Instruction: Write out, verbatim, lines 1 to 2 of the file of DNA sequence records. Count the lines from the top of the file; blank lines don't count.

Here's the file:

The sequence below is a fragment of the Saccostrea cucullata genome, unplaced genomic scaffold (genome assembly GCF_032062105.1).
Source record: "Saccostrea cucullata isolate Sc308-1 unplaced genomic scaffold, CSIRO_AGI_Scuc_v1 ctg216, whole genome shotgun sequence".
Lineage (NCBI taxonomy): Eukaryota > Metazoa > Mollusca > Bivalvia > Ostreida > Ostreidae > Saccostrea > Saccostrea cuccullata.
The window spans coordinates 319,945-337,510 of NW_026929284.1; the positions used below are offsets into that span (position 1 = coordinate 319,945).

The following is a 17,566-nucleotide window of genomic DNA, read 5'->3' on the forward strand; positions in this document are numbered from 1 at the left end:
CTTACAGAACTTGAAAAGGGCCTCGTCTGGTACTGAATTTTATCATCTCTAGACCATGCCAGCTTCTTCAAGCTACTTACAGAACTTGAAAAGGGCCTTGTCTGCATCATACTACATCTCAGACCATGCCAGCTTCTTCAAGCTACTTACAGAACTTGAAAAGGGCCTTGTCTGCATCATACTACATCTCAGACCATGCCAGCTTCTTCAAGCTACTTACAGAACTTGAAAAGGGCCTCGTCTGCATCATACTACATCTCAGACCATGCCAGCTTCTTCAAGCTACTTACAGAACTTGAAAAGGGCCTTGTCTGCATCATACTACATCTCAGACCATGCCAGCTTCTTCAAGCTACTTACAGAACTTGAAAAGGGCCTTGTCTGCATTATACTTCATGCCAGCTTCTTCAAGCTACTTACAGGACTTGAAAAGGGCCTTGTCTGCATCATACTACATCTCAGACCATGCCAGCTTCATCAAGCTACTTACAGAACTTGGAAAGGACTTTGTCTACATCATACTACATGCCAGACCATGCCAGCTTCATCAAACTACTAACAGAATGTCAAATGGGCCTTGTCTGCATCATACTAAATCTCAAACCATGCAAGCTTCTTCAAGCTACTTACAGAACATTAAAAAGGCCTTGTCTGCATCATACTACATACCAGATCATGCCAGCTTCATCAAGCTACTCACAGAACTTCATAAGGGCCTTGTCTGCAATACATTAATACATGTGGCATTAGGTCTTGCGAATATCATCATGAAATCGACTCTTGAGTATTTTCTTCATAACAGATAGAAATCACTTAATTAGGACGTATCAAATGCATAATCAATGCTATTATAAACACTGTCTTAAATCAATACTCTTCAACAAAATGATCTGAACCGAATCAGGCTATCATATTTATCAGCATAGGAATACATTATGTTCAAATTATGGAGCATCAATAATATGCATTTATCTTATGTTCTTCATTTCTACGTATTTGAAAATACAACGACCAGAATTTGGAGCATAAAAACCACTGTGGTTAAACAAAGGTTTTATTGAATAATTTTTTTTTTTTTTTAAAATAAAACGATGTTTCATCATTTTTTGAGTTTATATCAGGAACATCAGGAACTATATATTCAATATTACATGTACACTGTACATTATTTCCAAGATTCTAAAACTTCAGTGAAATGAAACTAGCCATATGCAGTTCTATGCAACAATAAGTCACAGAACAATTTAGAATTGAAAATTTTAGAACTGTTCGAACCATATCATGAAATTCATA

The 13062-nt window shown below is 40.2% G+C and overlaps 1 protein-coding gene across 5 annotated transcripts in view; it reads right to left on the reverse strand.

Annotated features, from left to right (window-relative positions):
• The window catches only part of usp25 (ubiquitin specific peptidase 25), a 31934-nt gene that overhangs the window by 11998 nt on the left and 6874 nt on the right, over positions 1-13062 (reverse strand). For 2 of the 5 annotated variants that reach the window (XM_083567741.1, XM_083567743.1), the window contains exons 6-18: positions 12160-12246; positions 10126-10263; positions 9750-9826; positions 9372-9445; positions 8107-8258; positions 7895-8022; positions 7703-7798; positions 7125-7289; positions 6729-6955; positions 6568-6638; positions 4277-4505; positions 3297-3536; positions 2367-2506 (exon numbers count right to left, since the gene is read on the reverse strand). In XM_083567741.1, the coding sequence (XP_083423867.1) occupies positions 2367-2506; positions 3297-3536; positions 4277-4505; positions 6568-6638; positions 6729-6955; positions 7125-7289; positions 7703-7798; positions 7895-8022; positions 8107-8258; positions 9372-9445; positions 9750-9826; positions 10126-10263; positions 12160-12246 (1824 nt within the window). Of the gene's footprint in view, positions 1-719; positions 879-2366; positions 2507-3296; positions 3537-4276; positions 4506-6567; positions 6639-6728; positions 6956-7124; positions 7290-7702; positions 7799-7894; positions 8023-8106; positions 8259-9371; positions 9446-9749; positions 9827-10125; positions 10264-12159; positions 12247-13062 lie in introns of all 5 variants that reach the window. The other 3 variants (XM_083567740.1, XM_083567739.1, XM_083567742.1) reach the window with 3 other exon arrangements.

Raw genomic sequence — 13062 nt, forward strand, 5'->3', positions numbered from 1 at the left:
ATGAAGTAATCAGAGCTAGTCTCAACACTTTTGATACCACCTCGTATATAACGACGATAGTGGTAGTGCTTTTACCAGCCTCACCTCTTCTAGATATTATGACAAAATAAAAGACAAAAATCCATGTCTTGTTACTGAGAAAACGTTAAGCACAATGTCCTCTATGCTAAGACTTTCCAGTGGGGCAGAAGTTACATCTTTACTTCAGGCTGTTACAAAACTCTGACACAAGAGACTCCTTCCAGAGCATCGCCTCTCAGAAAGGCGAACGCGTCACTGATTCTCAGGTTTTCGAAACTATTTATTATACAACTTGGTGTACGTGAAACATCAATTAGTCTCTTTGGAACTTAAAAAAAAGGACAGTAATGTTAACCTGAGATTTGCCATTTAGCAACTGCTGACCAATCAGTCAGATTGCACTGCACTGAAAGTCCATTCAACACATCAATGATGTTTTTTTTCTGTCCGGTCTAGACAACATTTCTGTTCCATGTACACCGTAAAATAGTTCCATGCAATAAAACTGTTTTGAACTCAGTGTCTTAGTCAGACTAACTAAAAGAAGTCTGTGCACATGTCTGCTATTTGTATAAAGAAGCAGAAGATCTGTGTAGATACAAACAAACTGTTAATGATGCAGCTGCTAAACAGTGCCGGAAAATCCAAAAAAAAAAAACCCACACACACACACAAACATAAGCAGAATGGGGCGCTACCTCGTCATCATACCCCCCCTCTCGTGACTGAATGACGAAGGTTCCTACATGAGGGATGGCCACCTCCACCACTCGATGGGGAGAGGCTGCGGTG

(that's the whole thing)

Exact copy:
The sequence below is a fragment of the Saccostrea cucullata genome, unplaced genomic scaffold (genome assembly GCF_032062105.1).
Source record: "Saccostrea cucullata isolate Sc308-1 unplaced genomic scaffold, CSIRO_AGI_Scuc_v1 ctg216, whole genome shotgun sequence".